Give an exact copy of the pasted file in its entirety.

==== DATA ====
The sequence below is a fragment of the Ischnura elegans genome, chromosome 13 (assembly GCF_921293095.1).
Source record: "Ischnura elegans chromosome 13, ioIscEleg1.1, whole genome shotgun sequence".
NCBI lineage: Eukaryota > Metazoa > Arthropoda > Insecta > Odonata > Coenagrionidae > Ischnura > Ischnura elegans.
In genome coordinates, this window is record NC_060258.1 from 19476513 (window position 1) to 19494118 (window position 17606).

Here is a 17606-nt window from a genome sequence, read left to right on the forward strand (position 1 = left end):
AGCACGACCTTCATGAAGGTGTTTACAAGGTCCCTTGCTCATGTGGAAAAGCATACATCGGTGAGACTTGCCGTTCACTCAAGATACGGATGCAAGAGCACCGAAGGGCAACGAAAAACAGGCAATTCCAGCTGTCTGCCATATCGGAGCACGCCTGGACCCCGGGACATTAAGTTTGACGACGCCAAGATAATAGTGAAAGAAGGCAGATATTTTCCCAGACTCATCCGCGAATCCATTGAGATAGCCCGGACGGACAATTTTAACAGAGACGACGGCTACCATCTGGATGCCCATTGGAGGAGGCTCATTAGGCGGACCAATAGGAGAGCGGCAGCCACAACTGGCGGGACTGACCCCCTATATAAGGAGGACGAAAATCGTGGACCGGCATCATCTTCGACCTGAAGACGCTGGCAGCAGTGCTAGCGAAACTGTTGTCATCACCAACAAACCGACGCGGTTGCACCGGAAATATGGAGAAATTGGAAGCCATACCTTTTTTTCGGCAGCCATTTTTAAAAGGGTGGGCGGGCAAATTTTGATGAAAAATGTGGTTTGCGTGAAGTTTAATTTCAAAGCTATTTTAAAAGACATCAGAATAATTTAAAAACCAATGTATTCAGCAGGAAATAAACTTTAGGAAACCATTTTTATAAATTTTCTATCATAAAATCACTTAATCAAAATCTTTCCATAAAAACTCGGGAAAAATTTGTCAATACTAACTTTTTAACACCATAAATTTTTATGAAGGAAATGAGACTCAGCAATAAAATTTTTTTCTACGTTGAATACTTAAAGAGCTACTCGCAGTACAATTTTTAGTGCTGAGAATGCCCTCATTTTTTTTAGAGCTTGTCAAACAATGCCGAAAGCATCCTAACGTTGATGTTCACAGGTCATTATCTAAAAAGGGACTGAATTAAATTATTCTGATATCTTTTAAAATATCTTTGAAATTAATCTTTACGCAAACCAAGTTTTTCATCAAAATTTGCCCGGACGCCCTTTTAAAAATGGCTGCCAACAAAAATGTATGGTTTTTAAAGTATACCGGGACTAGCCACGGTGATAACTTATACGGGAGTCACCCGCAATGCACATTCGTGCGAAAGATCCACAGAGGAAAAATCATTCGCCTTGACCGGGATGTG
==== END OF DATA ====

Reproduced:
The sequence below is a fragment of the Ischnura elegans genome, chromosome 13 (assembly GCF_921293095.1).
Source record: "Ischnura elegans chromosome 13, ioIscEleg1.1, whole genome shotgun sequence".
NCBI lineage: Eukaryota > Metazoa > Arthropoda > Insecta > Odonata > Coenagrionidae > Ischnura > Ischnura elegans.
In genome coordinates, this window is record NC_060258.1 from 19476513 (window position 1) to 19494118 (window position 17606).

Here is a 17606-nt window from a genome sequence, read left to right on the forward strand (position 1 = left end):
AGCACGACCTTCATGAAGGTGTTTACAAGGTCCCTTGCTCATGTGGAAAAGCATACATCGGTGAGACTTGCCGTTCACTCAAGATACGGATGCAAGAGCACCGAAGGGCAACGAAAAACAGGCAATTCCAGCTGTCTGCCATATCGGAGCACGCCTGGACCCCGGGACATTAAGTTTGACGACGCCAAGATAATAGTGAAAGAAGGCAGATATTTTCCCAGACTCATCCGCGAATCCATTGAGATAGCCCGGACGGACAATTTTAACAGAGACGACGGCTACCATCTGGATGCCCATTGGAGGAGGCTCATTAGGCGGACCAATAGGAGAGCGGCAGCCACAACTGGCGGGACTGACCCCCTATATAAGGAGGACGAAAATCGTGGACCGGCATCATCTTCGACCTGAAGACGCTGGCAGCAGTGCTAGCGAAACTGTTGTCATCACCAACAAACCGACGCGGTTGCACCGGAAATATGGAGAAATTGGAAGCCATACCTTTTTTTCGGCAGCCATTTTTAAAAGGGTGGGCGGGCAAATTTTGATGAAAAATGTGGTTTGCGTGAAGTTTAATTTCAAAGCTATTTTAAAAGACATCAGAATAATTTAAAAACCAATGTATTCAGCAGGAAATAAACTTTAGGAAACCATTTTTATAAATTTTCTATCATAAAATCACTTAATCAAAATCTTTCCATAAAAACTCGGGAAAAATTTGTCAATACTAACTTTTTAACACCATAAATTTTTATGAAGGAAATGAGACTCAGCAATAAAATTTTTTTCTACGTTGAATACTTAAAGAGCTACTCGCAGTACAATTTTTAGTGCTGAGAATGCCCTCATTTTTTTTAGAGCTTGTCAAACAATGCCGAAAGCATCCTAACGTTGATGTTCACAGGTCATTATCTAAAAAGGGACTGAATTAAATTATTCTGATATCTTTTAAAATATCTTTGAAATTAATCTTTACGCAAACCAAGTTTTTCATCAAAATTTGCCCGGACGCCCTTTTAAAAATGGCTGCCAACAAAAATGTATGGTTTTTAAAGTATACCGGGACTAGCCACGGTGATAACTTATACGGGAGTCACCCGCAATGCACATTCGTGCGAAAGATCCACAGAGGAAAAATCATTCGCCTTGACCGGGATGTG